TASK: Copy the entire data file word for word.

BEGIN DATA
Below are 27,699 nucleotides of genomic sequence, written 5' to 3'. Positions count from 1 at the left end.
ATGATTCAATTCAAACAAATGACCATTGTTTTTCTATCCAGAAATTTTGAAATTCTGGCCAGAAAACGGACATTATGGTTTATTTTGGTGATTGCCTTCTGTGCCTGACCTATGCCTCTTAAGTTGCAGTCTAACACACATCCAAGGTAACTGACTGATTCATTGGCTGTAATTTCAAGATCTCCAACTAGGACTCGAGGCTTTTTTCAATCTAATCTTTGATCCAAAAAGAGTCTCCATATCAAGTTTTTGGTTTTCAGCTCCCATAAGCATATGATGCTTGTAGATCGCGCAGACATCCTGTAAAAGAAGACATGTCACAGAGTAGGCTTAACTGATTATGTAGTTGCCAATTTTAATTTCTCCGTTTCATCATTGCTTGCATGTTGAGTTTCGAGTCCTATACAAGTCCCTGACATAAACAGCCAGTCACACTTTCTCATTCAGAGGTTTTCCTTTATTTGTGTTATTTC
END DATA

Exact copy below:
Below are 27,699 nucleotides of genomic sequence, written 5' to 3'. Positions count from 1 at the left end.
ATGATTCAATTCAAACAAATGACCATTGTTTTTCTATCCAGAAATTTTGAAATTCTGGCCAGAAAACGGACATTATGGTTTATTTTGGTGATTGCCTTCTGTGCCTGACCTATGCCTCTTAAGTTGCAGTCTAACACACATCCAAGGTAACTGACTGATTCATTGGCTGTAATTTCAAGATCTCCAACTAGGACTCGAGGCTTTTTTCAATCTAATCTTTGATCCAAAAAGAGTCTCCATATCAAGTTTTTGGTTTTCAGCTCCCATAAGCATATGATGCTTGTAGATCGCGCAGACATCCTGTAAAAGAAGACATGTCACAGAGTAGGCTTAACTGATTATGTAGTTGCCAATTTTAATTTCTCCGTTTCATCATTGCTTGCATGTTGAGTTTCGAGTCCTATACAAGTCCCTGACATAAACAGCCAGTCACACTTTCTCATTCAGAGGTTTTCCTTTATTTGTGTTATTTC